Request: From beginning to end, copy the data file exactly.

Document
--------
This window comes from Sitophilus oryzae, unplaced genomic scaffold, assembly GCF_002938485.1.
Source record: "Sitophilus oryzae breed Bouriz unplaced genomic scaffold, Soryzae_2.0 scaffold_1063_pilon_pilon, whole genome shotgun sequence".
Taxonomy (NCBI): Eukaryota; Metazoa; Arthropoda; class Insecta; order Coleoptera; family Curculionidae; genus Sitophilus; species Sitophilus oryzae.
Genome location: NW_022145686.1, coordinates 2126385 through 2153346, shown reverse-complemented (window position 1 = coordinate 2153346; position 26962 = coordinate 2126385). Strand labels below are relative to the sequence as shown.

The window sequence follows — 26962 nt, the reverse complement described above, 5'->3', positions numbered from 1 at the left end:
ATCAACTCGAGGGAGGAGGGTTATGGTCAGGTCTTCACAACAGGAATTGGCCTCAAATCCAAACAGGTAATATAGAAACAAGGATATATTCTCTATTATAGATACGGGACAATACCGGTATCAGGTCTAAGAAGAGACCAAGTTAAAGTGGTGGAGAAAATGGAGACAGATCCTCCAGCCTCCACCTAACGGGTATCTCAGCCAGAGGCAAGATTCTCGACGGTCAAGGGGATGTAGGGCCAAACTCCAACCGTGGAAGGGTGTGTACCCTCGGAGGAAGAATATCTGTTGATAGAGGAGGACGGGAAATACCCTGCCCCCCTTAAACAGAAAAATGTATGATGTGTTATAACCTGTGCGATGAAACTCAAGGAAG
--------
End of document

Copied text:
This window comes from Sitophilus oryzae, unplaced genomic scaffold, assembly GCF_002938485.1.
Source record: "Sitophilus oryzae breed Bouriz unplaced genomic scaffold, Soryzae_2.0 scaffold_1063_pilon_pilon, whole genome shotgun sequence".
Taxonomy (NCBI): Eukaryota; Metazoa; Arthropoda; class Insecta; order Coleoptera; family Curculionidae; genus Sitophilus; species Sitophilus oryzae.
Genome location: NW_022145686.1, coordinates 2126385 through 2153346, shown reverse-complemented (window position 1 = coordinate 2153346; position 26962 = coordinate 2126385). Strand labels below are relative to the sequence as shown.

The window sequence follows — 26962 nt, the reverse complement described above, 5'->3', positions numbered from 1 at the left end:
ATCAACTCGAGGGAGGAGGGTTATGGTCAGGTCTTCACAACAGGAATTGGCCTCAAATCCAAACAGGTAATATAGAAACAAGGATATATTCTCTATTATAGATACGGGACAATACCGGTATCAGGTCTAAGAAGAGACCAAGTTAAAGTGGTGGAGAAAATGGAGACAGATCCTCCAGCCTCCACCTAACGGGTATCTCAGCCAGAGGCAAGATTCTCGACGGTCAAGGGGATGTAGGGCCAAACTCCAACCGTGGAAGGGTGTGTACCCTCGGAGGAAGAATATCTGTTGATAGAGGAGGACGGGAAATACCCTGCCCCCCTTAAACAGAAAAATGTATGATGTGTTATAACCTGTGCGATGAAACTCAAGGAAG